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This tutorial demonstrates how to add ARIA landmarks to a Web page to aid in accessibility. ARIA landmarks are attributes you add to elements to create semantically defined sections of a page that allow users of assistive technologies to navigate the page more easily. You can define the following navigational landmarks.

When you add ARIA landmarks to a page, it is like building in a set of "skip to" links, like "skip to main content", "skip to search", etc. Screen reader users can use a single key to instantly jump to each of these sections and know what the section's function is. ARIA landmarks do not impact the display of your page in any way so they are an easy way to add additional accessibility into your existing site.

The role of "application" is not covered in this demonstration. This role is used when creating your own widgets or web applications that need to behave more like a desktop application than a traditional Web page.

This page is designed in XHTML 1.0 Transitional, but the additional markup would also apply to HTML 4.x. Also, additional issues must be considered when using ARIA landmarks in HTML 5. These issues will be covered in a different demonstration site at a later date.

Here are the notes and pertinent code changes for each section of this page for implementing ARIA landmarks. You can also view the source code to see these changes.

Banner (banner)

  1. The ARIA role "banner" is used to indicate mostly site-oriented content rather than page specific content. Read the ARIA specification for the "banner" role.
  2. Add the attribute role="banner" to the encompassing <div>.
  3. Add the attribute aria-labelledby="bannerHeading" to the encompassing <div> to explicitly say what the heading is for this section.

Site Navigation (navigation)

  1. The ARIA role "navigation" is used to indicate a collection of links to navigate the document or related documents. Read the ARIA specification for the "navigation" role.
  2. Add the attribute role="navigation" to the encompassing <div>.
  3. Add the attribute aria-label="Site Navigation" to add a descriptive label to this section.

Search This Site (search)

  1. The ARIA role "search" is used to define a region where search functionality is located. The role "search" is a specialized version of "form" so you do not need to label this section with the role of "form." Read the ARIA specification for the "search" role.
  2. Add the attribute role="search" to the encompassing <div>.
  3. Add the attribute aria-labelledby="searchLabel" to the encompassing <div> to explicitly say what the heading is for this section.
  4. In this situation, since the form has only one input element, an alternative implementation for indicating the heading is to set aria-labelledby="searchTermLabel" and not including the heading of "Search This Site" on the page at all.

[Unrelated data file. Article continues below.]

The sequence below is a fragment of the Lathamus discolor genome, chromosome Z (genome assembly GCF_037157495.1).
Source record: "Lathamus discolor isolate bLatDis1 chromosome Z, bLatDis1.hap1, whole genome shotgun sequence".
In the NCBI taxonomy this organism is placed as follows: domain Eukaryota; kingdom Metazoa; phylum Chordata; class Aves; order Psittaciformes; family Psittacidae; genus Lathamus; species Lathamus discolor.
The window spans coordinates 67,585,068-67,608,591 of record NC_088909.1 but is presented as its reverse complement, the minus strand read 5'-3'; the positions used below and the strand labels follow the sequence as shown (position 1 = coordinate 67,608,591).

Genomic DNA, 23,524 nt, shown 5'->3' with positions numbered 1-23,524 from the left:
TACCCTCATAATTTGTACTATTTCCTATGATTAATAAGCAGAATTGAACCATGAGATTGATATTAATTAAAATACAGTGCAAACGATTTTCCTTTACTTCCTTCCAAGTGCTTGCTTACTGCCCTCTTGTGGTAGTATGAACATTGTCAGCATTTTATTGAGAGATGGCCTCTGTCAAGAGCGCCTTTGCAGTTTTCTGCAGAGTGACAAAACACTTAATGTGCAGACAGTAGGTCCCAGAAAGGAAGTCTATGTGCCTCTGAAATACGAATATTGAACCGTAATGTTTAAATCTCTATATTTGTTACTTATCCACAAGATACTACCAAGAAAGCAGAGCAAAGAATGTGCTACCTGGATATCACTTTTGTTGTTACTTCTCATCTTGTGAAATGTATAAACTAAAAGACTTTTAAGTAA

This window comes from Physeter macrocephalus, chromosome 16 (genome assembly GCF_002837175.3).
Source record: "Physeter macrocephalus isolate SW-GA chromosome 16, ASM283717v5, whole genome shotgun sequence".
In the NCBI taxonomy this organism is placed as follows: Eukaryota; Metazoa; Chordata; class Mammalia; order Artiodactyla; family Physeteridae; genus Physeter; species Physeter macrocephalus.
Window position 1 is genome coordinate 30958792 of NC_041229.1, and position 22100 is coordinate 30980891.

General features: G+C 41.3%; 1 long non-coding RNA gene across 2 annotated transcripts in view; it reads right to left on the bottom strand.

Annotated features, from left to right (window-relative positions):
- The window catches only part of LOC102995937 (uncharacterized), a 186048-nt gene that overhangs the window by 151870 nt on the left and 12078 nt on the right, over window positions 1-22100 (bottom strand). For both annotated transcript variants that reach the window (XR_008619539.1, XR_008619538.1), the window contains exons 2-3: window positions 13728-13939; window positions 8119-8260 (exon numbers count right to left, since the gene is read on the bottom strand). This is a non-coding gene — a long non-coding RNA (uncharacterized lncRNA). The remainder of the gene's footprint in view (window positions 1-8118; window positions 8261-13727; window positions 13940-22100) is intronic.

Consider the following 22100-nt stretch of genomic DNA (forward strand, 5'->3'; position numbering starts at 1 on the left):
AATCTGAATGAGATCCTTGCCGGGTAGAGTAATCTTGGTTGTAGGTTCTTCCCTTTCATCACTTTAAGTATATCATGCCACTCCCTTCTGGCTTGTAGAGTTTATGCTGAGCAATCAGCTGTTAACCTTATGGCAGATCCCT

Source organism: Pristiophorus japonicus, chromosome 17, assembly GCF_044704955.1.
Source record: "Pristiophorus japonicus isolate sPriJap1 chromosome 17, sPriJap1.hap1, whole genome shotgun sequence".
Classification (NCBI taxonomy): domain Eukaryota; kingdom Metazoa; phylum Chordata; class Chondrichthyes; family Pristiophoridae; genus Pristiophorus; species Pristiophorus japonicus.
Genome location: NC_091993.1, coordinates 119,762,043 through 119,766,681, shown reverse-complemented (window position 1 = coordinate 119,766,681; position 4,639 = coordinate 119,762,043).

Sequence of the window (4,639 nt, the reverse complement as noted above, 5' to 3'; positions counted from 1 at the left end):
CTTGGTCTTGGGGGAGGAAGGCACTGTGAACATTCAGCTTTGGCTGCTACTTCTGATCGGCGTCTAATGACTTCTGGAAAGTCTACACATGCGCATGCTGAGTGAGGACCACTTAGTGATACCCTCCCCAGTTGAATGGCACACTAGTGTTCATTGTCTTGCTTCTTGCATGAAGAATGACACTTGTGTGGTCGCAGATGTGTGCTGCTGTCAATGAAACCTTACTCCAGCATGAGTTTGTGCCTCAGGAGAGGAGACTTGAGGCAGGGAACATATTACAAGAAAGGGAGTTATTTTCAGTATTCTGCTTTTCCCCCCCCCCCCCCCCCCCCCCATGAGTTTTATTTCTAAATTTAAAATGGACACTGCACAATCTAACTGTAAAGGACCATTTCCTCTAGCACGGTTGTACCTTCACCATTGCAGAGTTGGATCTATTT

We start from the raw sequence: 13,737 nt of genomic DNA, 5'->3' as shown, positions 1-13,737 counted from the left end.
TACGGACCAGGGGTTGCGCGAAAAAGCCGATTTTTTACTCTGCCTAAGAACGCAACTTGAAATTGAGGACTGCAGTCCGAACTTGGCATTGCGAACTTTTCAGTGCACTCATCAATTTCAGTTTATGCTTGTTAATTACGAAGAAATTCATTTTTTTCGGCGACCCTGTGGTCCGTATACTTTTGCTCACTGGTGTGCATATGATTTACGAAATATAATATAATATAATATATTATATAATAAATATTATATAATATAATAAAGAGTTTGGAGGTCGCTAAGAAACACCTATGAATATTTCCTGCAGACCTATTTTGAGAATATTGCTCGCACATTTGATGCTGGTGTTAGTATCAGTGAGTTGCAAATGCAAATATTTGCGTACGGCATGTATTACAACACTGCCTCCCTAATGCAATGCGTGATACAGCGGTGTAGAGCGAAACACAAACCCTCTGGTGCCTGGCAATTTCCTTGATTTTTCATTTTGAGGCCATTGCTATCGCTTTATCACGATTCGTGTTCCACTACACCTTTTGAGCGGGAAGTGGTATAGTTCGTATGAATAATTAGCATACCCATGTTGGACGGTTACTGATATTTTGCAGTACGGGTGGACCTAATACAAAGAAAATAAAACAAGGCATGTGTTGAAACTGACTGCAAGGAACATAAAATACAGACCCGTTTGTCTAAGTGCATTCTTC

Main Content (main)

  1. The ARIA role "main" is used to indicate the content that relates directly to the central topic of the document. Read the ARIA specification for the "main" role.
  2. Add the attribute role="main" to the encompassing <div>.
  3. Add the attribute aria-labelledby="mainContentLabel" to the encompassing <div> to explicitly say what the heading is for this section.
  4. You should use the role "main" only once per page.
  5. If you include the role="main" on an element in a page, you do not have to provide a "skip to main content" link, as assistive technologies will be able to easily jump to this portion of the page. For compatibility with older assistive technologies and for users who do not know how to utilize landmarks you should still provide a "skip to main content" link.

Subscribe to Our Newsletter (form)

  1. The ARIA role "form" is used to indicate a section that contains a form. Read the ARIA specification for the "form" role.
  2. Add the attribute role="form" to the encompassing <div>.
  3. Add the attribute aria-labelledby="newsletterLabel" to the encompassing <div> to explicitly say what the heading is for this section.
  4. Using the role="form" still requires you to use the <form> tag and accompanying <label> and <input> tags.

ARIA and Validation (complementary)

  1. The ARIA role "complementary" is used to indicate content that is complementary to the main content, yet has meaning when separated from the main content. Read the ARIA specification for the "complementary" role.
  2. Add the attribute role="complementary" to the encompassing <div>.
  3. Add the attribute aria-labelledby="validationLabel" to the encompassing <div> to explicitly say what the heading is for this section.

Footer (contentinfo)

  1. The ARIA role "contentinfo" indicates a region that contains information about the parent document. It often contains information like copyright and privacy statements. Read the ARIA specification about the "contentinfo" role.
  2. Add the attribute role="contentinfo" to the encompassing <div>.
  3. You should use the role "contentinfo" only once per page.
  4. It is permissible to not include an aria-labelledby attribute (for this role or for any other role) if there is no visual label for a region and you have used one of the standard ARIA roles to identify the role of the region.